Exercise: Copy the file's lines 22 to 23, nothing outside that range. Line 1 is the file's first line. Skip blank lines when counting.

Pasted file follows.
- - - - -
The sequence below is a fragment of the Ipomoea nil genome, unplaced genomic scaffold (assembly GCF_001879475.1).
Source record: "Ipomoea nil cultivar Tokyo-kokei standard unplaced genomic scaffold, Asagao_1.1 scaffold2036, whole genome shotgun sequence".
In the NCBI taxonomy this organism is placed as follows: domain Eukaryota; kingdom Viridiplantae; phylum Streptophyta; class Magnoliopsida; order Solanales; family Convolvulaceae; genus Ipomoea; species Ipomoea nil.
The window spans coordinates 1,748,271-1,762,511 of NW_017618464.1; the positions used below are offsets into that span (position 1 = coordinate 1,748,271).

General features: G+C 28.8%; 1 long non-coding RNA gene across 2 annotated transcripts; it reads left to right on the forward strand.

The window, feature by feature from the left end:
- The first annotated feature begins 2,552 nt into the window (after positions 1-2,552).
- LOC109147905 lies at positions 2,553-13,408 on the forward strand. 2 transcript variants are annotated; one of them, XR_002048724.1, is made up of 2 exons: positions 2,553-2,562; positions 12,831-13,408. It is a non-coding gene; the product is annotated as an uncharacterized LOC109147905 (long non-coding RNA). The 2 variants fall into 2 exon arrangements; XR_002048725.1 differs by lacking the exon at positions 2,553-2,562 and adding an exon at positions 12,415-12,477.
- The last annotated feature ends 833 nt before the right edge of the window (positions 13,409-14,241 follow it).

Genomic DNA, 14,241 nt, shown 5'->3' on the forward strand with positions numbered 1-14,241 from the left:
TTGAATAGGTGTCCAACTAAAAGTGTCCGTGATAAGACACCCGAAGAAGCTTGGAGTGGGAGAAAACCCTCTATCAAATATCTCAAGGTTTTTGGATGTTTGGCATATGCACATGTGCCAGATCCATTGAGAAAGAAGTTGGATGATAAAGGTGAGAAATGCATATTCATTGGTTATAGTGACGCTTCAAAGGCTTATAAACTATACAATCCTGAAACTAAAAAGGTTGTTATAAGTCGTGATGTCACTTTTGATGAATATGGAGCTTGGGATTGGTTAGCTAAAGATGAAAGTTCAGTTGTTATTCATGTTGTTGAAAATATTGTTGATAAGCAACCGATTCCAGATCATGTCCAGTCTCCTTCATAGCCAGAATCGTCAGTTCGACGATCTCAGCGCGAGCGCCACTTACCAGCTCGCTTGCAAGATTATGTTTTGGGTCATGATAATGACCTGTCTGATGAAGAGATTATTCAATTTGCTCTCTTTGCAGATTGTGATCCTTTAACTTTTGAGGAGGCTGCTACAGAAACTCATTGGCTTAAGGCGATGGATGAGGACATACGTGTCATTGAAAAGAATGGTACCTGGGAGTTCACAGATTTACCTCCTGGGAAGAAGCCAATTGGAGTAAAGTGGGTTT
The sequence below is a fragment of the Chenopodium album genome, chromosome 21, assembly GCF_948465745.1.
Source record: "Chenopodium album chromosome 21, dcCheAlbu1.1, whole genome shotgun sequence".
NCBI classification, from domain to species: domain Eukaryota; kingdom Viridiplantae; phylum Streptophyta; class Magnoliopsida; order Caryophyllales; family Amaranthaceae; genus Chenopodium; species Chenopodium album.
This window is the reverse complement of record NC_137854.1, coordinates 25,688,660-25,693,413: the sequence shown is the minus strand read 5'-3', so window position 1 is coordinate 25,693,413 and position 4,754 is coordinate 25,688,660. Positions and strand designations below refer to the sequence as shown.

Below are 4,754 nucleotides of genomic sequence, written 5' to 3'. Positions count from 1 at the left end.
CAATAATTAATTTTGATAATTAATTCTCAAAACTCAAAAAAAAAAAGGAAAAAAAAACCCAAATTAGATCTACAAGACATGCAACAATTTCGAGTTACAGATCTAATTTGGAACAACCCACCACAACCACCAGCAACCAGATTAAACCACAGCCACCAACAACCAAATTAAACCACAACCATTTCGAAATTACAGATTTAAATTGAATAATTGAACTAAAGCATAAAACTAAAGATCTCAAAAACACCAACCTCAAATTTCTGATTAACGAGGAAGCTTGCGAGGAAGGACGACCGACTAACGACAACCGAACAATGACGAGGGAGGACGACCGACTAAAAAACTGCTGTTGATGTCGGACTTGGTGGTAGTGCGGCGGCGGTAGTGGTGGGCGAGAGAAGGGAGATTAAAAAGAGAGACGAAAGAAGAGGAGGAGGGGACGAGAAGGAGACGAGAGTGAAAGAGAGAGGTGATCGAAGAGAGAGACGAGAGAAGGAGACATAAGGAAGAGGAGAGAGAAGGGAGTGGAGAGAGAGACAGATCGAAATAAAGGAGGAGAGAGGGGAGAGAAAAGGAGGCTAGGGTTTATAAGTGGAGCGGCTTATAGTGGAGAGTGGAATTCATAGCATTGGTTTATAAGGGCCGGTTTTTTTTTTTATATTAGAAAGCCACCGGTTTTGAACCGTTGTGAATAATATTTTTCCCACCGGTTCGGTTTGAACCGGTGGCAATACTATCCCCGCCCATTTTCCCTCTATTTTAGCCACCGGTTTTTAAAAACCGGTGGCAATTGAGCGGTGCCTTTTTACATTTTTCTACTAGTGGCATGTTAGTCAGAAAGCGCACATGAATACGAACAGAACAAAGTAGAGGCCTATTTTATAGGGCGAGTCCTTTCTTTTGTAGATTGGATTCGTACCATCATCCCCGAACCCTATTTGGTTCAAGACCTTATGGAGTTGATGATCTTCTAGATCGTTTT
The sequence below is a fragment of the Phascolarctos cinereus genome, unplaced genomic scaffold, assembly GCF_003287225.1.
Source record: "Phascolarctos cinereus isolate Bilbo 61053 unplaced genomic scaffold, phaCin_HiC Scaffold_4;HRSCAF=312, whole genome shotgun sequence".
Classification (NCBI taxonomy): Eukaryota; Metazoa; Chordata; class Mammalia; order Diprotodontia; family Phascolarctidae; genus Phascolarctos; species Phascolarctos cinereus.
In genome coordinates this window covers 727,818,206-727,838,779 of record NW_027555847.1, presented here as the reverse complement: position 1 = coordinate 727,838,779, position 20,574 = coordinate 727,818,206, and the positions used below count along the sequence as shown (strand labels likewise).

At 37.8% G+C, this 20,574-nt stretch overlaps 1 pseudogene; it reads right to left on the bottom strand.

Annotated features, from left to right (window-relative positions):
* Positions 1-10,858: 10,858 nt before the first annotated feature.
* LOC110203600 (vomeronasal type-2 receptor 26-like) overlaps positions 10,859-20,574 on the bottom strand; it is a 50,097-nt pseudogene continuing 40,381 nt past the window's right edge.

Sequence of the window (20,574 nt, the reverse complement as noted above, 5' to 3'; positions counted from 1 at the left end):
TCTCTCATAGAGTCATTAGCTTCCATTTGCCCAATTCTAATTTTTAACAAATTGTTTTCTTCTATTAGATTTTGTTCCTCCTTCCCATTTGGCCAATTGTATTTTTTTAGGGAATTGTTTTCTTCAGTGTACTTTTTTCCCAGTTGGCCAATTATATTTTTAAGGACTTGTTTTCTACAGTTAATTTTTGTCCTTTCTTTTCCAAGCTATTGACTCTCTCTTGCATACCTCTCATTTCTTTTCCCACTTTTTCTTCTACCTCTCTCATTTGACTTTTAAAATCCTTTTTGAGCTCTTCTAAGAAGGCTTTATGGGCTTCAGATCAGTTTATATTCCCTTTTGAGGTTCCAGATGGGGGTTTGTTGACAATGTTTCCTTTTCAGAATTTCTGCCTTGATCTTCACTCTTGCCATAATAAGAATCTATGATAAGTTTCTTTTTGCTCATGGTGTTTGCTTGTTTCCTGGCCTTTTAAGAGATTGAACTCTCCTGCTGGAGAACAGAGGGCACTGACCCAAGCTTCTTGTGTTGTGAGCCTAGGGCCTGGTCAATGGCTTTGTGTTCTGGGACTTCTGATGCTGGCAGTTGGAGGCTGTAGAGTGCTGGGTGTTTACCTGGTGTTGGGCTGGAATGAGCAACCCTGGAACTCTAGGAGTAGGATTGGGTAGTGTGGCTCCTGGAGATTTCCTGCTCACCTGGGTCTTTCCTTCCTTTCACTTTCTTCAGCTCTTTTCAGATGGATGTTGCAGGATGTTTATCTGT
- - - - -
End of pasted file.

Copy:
At 37.8% G+C, this 20,574-nt stretch overlaps 1 pseudogene; it reads right to left on the bottom strand.

Annotated features, from left to right (window-relative positions):